After over two centuries we rightly see him as standing well out from even the gifted and varied artistic and social context of Vienna at the close of the Age of Reason, one of the three capitals of Europe, one wall-label said — the others being London and Paris, of course. Vienna was the capital of the Austro-Hungarian Empire, the center of Central Europe, the commercial and intellectual nexus of the known world, with input from Africa and Asia and the New World, secure in its awareness and understanding of history, thriving with new technology at the dawn of the Industrial Revolution.

It was all beginning to crumble, though. The Turks were constantly at the door to the south. Masses of exploited citizens were ready to rebel. A structure had grown intricate with administration, overloaded with decoration, and out of balance between what it used contrasted with what it provided. The point of sustainability had been passed, and history provides few examples of such runaway systems being successfuly analyzed and corrected and returned to working order.

Toward the end of his life Mozart was admitted into a new branch of Vienna’s Masonic lodge, a branch composed of thoughtful and aware men (no women, of course, in those days!) who were quite well up on these social and historical events. Mozart and his father were both quite savvy politically, and though guarded in public no doubt outspoken in safe society. (Their letters to one another frequently resort to a private code, for letters in those days were read and copied by the government — unthinkable today.)

Peter Sellars, the director of the festival some of whose events we’re attending, decided to use that fact, and the climate in which Mozart wrote his last great works, as a point of departure for his own contribution to this Mozart celebration. I think he is not trying to present the work Mozart would be doing were he alive today; Sellars is too intelligent for that; he’s trying to see how Mozart’s mind and expression would deal with today’s crises and opportunities.

The last three great works, according to much of the apparatus I’ve read these last two or three days, are the operas La Clemenza di Tito and Die Zaüberflöte and the unfinished Requiem. They are “about” ineffable generosity and forgiveness; transcendent justice and rightfulness and the qualities of rulers, nobles, and the common man; and Death.

I think, and I think Sellars thinks, Mozart spent his last few months trying to Get It Right. Not only understanding what it’s all about — life, love, marriage, paternity, business, art, society, politics, and all that — but, once understood, coming to terms with it all, dying knowing that he’d done what he could by that, made his contribution, lived up to his promise.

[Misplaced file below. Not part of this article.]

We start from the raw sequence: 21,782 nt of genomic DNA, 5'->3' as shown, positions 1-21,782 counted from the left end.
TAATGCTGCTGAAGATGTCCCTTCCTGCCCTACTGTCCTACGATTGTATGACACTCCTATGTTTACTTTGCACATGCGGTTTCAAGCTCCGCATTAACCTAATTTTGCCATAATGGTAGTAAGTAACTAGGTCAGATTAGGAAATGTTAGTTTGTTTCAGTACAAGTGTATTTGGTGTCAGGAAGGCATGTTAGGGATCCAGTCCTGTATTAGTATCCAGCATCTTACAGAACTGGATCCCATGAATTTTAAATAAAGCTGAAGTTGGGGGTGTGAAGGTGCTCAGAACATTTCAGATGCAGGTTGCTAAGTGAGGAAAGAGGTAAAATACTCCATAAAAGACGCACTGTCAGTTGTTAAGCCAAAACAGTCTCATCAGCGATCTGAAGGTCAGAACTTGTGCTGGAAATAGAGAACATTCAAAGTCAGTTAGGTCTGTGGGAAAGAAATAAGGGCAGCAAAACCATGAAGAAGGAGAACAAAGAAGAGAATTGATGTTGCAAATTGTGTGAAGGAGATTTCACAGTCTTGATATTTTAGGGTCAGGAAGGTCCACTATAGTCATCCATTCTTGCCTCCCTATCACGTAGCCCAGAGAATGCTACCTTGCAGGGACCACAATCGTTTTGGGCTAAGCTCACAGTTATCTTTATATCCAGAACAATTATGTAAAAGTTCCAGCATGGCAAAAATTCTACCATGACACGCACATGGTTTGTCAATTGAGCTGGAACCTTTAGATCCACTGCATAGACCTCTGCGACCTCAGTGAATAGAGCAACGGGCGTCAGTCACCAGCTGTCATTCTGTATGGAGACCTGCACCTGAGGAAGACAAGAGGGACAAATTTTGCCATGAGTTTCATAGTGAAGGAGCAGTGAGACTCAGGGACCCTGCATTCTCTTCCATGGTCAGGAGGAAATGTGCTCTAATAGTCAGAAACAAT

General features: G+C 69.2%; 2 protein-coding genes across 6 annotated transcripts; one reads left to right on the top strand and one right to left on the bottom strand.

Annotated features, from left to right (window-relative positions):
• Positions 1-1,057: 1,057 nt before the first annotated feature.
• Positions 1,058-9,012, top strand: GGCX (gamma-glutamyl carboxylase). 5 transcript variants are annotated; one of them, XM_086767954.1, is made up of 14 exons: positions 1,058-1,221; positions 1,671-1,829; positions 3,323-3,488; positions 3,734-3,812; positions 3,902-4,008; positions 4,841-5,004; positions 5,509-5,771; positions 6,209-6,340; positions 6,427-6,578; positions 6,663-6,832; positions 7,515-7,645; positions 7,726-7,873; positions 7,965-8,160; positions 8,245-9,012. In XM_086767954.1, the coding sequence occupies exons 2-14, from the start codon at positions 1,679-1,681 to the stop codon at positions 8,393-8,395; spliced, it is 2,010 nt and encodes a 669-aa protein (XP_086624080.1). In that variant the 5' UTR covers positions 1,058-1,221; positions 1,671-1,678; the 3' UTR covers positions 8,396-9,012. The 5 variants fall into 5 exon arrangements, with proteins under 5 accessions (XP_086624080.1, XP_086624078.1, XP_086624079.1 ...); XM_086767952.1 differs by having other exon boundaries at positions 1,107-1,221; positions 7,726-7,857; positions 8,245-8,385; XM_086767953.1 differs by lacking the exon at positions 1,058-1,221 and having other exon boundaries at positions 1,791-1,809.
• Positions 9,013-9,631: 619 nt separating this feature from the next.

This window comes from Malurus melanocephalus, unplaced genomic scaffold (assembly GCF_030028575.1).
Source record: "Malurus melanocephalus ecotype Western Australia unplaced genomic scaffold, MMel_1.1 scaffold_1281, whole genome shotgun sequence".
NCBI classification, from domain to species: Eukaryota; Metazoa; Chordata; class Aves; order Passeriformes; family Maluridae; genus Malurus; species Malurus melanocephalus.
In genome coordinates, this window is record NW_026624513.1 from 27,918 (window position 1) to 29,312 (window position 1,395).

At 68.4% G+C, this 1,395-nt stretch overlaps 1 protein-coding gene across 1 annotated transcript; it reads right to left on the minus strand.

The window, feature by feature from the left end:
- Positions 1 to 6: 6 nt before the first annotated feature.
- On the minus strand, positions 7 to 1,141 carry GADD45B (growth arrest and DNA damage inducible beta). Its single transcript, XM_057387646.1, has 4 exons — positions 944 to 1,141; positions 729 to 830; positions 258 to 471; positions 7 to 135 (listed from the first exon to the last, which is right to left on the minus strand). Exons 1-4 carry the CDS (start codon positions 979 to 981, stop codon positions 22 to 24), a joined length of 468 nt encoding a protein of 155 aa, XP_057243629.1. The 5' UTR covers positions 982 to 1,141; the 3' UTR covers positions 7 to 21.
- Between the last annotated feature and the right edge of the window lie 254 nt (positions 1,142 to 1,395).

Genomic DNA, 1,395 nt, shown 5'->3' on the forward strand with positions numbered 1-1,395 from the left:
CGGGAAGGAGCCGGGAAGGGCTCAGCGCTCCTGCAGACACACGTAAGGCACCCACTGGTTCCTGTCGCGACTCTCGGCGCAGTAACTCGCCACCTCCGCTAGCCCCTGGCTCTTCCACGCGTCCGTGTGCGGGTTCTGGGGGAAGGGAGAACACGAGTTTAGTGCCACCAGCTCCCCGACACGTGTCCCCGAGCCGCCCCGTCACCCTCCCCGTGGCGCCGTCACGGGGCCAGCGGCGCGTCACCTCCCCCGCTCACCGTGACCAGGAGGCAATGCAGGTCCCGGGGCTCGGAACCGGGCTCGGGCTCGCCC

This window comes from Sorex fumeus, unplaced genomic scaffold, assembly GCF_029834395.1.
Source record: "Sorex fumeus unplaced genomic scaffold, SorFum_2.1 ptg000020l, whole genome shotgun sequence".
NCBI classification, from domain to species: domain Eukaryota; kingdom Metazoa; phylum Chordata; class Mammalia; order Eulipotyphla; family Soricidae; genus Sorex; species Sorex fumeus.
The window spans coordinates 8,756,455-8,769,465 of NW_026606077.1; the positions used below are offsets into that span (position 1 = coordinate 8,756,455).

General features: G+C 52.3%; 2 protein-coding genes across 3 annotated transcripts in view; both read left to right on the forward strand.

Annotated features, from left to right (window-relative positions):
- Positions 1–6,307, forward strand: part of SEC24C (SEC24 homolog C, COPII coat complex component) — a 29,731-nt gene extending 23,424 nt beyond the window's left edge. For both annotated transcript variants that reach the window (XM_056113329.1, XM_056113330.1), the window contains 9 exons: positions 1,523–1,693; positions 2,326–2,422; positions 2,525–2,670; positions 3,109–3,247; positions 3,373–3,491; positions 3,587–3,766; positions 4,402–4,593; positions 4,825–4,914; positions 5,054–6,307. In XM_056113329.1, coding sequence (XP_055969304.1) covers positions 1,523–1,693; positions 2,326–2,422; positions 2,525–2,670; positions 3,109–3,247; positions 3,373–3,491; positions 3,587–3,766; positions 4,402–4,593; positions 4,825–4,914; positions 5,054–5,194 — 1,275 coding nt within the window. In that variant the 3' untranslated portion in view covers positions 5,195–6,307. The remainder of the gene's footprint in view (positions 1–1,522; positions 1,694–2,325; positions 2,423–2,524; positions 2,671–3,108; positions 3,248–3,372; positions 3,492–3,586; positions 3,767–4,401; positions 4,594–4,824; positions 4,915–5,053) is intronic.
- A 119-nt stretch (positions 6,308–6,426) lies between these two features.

It’s ironic, of course, that he left the Requiem unfinished. Perhaps it was, for some personal reason, unfinishable. It is an artistic problem, of course, though the current new edition seems persuasive to me. Perhaps it’s best to think of it as complete, as forming not a finished statement but an invitation, Mozart’s way of introducing his listener — and his performer! — to Death.

Three quotes among the many in facsimile of Mozart’s hand, writ large on the walls in the Mozart House, stand out in my memory, like white beans in the photograph. When I looked at them yesterday they were so striking I didn’t bother to write them down: and the result is, of course, than I can only paraphrase them here.

One was a line he wrote out in English, as part of an exercise when he was studying that language: Calm and tranquility do more than any medicine to overcome the physical disorders that confront us in this life.

Another was the famous passage in a letter to his father, describing Mozart’s own attitude to Death: Since it is the true and inevitable end of our life on this earth we must think of it as natural, our last true friend accompanying us. I wish I had the text at hand; you can look it up I’m sure on the Internet. It expresses an Epicurean view of life and death with unique eloquence.

The third was a note he wrote on a page of musical exercises he’d given to an English-speaking student: I will not be at home tomorrow at the usual time so please come at three and a half.

WHERE DO THESE BEANS come from, I asked the young woman in the market — I’d already established that she herself came from Uzbekistan, of all places. From here, she said, from Austria. The market itself, of course, draws from every continent, as Vienna has always done, since it was a stop on the Neolithic amber-trading route. Globalism is always with us and perhaps we should get used to it as our Last True Friend; stop fretting about its discontents and try harder to administer it in a sustainable way that provides justice to all.

But things are close to a major tipping point, it seems to me, and Mozart’s best lesson may have been his example: play by the rules, do the best you can, make your feelings and observations known to your own time and to posterity, work constantly, never give up aspiration.